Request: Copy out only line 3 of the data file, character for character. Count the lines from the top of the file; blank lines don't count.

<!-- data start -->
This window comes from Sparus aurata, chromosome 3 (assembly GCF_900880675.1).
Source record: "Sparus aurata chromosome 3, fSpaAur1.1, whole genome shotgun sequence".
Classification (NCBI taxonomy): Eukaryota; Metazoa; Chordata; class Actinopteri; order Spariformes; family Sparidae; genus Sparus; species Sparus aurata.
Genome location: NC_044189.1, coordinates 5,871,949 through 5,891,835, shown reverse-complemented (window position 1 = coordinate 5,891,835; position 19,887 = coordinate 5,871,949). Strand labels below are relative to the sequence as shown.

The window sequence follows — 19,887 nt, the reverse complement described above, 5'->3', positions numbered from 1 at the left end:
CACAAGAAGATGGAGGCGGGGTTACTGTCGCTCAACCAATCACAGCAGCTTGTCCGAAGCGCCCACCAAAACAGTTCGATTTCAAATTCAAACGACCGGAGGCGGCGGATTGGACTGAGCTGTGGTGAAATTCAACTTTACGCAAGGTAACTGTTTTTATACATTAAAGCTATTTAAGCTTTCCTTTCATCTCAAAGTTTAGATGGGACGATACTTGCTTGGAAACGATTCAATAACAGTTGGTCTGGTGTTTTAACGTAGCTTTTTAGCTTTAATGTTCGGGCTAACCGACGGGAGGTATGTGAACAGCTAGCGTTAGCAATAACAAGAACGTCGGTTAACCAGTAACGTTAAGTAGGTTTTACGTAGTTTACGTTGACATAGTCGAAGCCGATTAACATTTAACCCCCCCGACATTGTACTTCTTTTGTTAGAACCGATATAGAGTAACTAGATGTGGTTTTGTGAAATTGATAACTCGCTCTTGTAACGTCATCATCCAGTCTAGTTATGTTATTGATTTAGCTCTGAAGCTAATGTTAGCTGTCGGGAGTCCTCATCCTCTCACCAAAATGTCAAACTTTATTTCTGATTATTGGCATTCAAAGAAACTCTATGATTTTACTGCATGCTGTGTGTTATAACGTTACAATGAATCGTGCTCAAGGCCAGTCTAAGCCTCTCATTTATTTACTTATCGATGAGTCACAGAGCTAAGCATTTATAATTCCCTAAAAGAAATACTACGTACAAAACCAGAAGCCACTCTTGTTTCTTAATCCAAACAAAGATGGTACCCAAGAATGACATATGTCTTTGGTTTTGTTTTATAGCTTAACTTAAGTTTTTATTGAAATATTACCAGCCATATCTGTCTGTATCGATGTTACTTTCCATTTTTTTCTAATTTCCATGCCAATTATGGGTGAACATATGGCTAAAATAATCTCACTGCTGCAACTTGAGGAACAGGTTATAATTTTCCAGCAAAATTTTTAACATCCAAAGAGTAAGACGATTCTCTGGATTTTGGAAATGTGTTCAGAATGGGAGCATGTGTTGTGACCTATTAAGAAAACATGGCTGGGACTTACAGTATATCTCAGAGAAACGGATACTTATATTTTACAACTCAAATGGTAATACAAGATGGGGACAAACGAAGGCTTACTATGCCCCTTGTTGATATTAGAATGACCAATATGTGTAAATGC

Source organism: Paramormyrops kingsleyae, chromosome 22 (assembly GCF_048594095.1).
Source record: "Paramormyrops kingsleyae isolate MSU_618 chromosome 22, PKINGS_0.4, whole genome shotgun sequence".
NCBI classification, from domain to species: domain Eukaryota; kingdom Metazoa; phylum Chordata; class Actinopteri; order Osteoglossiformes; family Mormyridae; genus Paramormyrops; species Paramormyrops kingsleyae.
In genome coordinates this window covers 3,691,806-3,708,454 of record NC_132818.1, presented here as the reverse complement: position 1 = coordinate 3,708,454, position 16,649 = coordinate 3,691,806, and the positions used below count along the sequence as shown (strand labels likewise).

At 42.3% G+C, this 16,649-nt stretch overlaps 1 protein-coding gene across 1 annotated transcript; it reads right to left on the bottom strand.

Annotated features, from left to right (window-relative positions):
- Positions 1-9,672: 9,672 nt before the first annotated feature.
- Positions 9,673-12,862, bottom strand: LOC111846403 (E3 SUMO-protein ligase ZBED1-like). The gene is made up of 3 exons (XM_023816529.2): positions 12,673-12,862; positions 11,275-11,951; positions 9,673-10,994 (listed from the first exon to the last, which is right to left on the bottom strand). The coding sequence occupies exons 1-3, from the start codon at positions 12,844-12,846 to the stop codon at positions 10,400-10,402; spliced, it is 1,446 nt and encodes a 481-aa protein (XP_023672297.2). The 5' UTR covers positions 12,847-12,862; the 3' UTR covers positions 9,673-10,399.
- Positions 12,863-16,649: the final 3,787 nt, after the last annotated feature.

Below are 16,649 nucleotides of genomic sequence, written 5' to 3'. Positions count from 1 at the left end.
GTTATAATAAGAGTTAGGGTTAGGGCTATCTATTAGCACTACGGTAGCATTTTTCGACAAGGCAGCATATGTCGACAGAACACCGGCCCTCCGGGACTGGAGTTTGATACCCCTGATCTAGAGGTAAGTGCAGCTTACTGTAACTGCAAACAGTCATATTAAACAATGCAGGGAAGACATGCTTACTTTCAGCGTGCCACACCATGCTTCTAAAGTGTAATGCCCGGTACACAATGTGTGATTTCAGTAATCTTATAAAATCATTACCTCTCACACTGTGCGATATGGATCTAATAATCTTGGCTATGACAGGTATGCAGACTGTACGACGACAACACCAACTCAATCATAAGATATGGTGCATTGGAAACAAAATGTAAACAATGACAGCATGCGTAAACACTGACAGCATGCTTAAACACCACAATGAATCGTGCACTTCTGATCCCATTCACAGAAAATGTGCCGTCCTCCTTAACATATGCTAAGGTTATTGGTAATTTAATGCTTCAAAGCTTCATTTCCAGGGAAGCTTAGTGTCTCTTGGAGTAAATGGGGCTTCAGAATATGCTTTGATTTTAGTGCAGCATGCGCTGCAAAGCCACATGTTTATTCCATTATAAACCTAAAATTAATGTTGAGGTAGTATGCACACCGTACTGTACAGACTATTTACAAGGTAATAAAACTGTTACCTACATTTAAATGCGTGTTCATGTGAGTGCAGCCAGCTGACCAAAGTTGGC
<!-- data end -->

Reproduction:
Classification (NCBI taxonomy): Eukaryota; Metazoa; Chordata; class Actinopteri; order Spariformes; family Sparidae; genus Sparus; species Sparus aurata.